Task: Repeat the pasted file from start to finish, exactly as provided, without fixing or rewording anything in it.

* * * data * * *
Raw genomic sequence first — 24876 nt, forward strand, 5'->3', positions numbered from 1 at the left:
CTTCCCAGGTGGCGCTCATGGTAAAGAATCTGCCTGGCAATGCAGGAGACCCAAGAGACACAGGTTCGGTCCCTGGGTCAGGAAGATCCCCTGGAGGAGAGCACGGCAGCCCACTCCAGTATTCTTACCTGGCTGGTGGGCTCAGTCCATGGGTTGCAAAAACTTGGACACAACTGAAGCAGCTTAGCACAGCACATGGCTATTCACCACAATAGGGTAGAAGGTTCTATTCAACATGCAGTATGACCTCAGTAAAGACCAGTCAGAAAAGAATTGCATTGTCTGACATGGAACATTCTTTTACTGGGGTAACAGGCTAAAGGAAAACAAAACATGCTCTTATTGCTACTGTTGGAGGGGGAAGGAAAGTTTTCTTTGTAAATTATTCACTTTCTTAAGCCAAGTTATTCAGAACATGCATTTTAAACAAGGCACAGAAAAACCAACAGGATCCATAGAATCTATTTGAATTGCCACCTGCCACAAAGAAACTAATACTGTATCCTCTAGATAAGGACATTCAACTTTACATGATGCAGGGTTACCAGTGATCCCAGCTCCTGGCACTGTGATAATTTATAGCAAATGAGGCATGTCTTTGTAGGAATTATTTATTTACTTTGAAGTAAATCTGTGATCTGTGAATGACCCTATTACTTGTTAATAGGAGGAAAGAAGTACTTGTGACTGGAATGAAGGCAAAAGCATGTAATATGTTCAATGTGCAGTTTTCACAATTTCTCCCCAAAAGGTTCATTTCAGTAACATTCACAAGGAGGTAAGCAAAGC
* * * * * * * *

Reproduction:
Raw genomic sequence first — 24876 nt, forward strand, 5'->3', positions numbered from 1 at the left:
CTTCCCAGGTGGCGCTCATGGTAAAGAATCTGCCTGGCAATGCAGGAGACCCAAGAGACACAGGTTCGGTCCCTGGGTCAGGAAGATCCCCTGGAGGAGAGCACGGCAGCCCACTCCAGTATTCTTACCTGGCTGGTGGGCTCAGTCCATGGGTTGCAAAAACTTGGACACAACTGAAGCAGCTTAGCACAGCACATGGCTATTCACCACAATAGGGTAGAAGGTTCTATTCAACATGCAGTATGACCTCAGTAAAGACCAGTCAGAAAAGAATTGCATTGTCTGACATGGAACATTCTTTTACTGGGGTAACAGGCTAAAGGAAAACAAAACATGCTCTTATTGCTACTGTTGGAGGGGGAAGGAAAGTTTTCTTTGTAAATTATTCACTTTCTTAAGCCAAGTTATTCAGAACATGCATTTTAAACAAGGCACAGAAAAACCAACAGGATCCATAGAATCTATTTGAATTGCCACCTGCCACAAAGAAACTAATACTGTATCCTCTAGATAAGGACATTCAACTTTACATGATGCAGGGTTACCAGTGATCCCAGCTCCTGGCACTGTGATAATTTATAGCAAATGAGGCATGTCTTTGTAGGAATTATTTATTTACTTTGAAGTAAATCTGTGATCTGTGAATGACCCTATTACTTGTTAATAGGAGGAAAGAAGTACTTGTGACTGGAATGAAGGCAAAAGCATGTAATATGTTCAATGTGCAGTTTTCACAATTTCTCCCCAAAAGGTTCATTTCAGTAACATTCACAAGGAGGTAAGCAAAGC